Who is responsible for president’s embarrassment in Latin America?(Lead, rephrasing para 12)

April 27th, 2008 - 8:15 pm ICT by admin  

A file-photo of Pratibha Patil
By Liz Mathew
New Delhi, April 27 (IANS) Who is to blame for the embarrassments President Pratibha Patil faced during her recent visit to Latin American countries? The president, who was on her maiden foreign visit, had to face an almost empty senate in Brazil during her address and had to call off her address to the Mexican parliament at the last minute.

The Indian officials involved have since then been in a blame game.

Embarrassed Brazilian diplomats tried to downplay the issue. “Our practice is to invite the leaders of main political parties, who were all present on this very solemn occasion,” claimed Brazilian Ambassador to India Marco Antonio Brandao.

However, the 20-odd media members accompanying the Indian president were not briefed about the “practice” either by the Brazilian side or by the Indian officials.

The envoy also could not explain why there were no instructions - on the lines of a whip - from the party leaders to their members to be present in the house. He was also silent when asked if it would be same situation if the US President George W. Bush or his French counterpart Nicolas Sarkozy were to address the senate.

Later, while talking to IANS, Brandao himself admitted that they should consider organising such addresses - by a head of state only to the leaders of main parties in a smaller chamber instead of holding it in the capacious senate chamber with rows of empty seats.

After addressing the senate - where only 15 of the 81 members were present - Patil went to the lower house, the house of deputies, where only three members out of 513 were present initially before the president came into the chamber. However, the media was ushered out and not allowed to cover her speech subsequently, but officials later claimed that more members had trooped into the house.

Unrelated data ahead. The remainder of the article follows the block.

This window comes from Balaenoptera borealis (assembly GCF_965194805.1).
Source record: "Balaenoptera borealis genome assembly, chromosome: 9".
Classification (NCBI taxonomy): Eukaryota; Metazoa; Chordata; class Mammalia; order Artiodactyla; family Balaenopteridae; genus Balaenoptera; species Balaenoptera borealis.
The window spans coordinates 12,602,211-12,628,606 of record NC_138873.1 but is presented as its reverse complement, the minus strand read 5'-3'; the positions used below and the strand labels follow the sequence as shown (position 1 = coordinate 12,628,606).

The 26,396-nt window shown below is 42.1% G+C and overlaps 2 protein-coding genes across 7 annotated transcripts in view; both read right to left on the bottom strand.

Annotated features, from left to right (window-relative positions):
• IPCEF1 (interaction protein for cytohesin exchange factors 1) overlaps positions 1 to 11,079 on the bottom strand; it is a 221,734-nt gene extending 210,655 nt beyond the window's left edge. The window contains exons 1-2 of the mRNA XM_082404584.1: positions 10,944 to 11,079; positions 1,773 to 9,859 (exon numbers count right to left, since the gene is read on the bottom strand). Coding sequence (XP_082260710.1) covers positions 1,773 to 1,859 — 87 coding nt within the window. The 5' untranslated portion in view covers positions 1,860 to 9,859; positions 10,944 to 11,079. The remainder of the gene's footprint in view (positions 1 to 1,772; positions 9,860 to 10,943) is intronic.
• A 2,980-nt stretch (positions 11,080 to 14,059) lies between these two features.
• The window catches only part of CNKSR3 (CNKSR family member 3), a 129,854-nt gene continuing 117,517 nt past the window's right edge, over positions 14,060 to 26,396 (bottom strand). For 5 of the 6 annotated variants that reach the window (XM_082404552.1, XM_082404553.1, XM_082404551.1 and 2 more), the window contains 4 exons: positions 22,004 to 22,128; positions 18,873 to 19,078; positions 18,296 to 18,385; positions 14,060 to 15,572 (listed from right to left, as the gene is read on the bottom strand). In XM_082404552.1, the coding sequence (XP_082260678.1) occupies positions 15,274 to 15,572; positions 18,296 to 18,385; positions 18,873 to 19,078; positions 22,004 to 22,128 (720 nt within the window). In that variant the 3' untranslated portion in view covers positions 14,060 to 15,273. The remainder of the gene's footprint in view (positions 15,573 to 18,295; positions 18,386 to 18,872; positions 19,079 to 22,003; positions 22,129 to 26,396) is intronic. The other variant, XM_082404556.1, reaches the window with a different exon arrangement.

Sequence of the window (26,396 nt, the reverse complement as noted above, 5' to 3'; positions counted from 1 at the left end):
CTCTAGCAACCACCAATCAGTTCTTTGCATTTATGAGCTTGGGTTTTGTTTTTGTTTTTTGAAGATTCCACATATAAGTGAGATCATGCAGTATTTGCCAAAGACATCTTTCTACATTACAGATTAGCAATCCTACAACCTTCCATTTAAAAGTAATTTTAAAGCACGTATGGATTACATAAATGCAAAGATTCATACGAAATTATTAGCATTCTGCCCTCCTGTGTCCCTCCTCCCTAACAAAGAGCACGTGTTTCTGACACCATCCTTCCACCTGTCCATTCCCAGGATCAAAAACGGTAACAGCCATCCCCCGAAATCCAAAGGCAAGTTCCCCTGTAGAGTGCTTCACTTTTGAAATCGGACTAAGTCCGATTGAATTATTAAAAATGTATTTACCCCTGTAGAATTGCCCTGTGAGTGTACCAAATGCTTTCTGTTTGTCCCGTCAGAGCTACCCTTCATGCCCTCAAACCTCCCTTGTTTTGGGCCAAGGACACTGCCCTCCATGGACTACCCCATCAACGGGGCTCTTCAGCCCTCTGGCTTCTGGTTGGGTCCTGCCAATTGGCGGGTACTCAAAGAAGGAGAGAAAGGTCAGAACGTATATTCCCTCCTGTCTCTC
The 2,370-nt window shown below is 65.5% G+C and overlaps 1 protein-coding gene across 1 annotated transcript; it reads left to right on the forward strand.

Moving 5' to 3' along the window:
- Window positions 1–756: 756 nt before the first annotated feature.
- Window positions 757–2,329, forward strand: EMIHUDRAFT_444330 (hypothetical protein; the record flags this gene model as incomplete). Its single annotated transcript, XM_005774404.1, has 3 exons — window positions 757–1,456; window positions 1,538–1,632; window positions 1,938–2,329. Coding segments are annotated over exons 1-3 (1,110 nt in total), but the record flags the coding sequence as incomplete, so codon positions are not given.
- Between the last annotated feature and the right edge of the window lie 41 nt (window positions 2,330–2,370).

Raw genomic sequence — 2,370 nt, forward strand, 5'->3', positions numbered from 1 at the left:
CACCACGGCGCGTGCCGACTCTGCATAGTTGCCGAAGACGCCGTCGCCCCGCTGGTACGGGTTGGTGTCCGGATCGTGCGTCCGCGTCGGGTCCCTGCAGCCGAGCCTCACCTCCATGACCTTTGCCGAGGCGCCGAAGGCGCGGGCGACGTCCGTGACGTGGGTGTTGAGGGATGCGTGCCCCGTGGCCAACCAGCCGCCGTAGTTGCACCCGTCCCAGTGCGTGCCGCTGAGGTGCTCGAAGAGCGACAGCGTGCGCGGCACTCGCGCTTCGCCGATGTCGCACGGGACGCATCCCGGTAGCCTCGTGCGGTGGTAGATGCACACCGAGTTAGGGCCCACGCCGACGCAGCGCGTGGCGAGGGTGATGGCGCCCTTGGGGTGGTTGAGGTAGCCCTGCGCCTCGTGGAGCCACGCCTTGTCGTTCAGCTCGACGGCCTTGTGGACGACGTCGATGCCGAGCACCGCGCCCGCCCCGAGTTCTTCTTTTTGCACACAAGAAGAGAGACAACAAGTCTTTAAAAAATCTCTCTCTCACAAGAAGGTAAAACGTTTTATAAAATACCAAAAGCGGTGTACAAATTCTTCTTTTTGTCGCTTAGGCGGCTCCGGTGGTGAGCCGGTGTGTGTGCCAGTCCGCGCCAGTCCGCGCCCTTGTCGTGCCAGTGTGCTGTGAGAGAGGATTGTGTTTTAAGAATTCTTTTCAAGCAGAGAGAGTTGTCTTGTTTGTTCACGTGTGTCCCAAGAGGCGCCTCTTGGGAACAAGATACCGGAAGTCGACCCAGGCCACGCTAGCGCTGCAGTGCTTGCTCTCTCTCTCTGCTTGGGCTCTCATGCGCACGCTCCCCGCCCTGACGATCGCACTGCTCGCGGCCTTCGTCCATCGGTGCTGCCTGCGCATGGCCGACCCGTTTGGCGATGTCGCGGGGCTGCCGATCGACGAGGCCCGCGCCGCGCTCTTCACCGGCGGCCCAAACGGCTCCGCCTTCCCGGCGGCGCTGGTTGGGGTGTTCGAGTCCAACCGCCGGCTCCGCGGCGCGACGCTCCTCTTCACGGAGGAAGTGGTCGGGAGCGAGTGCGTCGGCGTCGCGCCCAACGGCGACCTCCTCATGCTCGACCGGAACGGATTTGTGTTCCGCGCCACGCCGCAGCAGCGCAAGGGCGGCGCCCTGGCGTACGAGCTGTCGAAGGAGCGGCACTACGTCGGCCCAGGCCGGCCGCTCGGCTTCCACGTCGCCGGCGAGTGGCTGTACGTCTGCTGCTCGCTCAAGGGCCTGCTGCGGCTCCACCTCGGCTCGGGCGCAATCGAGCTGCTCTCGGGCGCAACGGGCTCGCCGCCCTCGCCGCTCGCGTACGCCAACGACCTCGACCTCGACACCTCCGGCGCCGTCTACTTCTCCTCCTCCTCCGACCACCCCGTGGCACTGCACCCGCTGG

Indian officials blamed the media for “making mountain out of a molehill” and for “craving for sensationalism”. But they secretly admitted that it was “too embarrassing to witness the Indian president’s address to a nearly empty house”.

They also said the absence of 66 senators during the Indian president’s address was certainly unusual and did not speak well of the interest they had in India.

Officials also admitted that the Brazilian side should have ensured that the address would be attended by a considerable number of members. In the US, it is usual practice for Congress to be filled up with aides and non-lawmkers to give an impression of a full house and thus avoid embarrassment to the guest.

Last year the Japanese embassy here wanted New Delhi to ensure there was good attendance during then prime minister Shinzo Abe’s address to the joint session of the Indian parliament.

Even as officials in the Indian embassy, accompanying officials of the external affairs ministry and the president’s office blame each other, it was very clear that proper lack of coordination between the three led to these diplomatic embarrassments for the country’s first citizen.

In Mexico, Indian officials at the last minute informed the media that the president’s address to the country’s parliament was cancelled due to a blockade by the Left MPs over an energy bill.

The lawmakers there had been protesting against the energy bill and had been disturbing the proceedings for quite a few days. However, Indian officials did not seem to have taken the issue seriously even after what had happened in Brazil.

The embassy in Mexico seemed to have relied too much on the Mexican parliamentary officials’ assurance that they would talk to the protesting MPs to allow the Indian president to address them.

Thus India’s first woman president’s maiden foreign visit - she also visited Chile where mercifully there was no diplomatic faux pas - lost its grandeur, thanks to the ego clashes between officials of both Rashtrapati Bhavan and the ministry of external affairs, according to junior officials who were in the delegation.

(Liz Mathew can be contacted at liz.mathew@ians.in)

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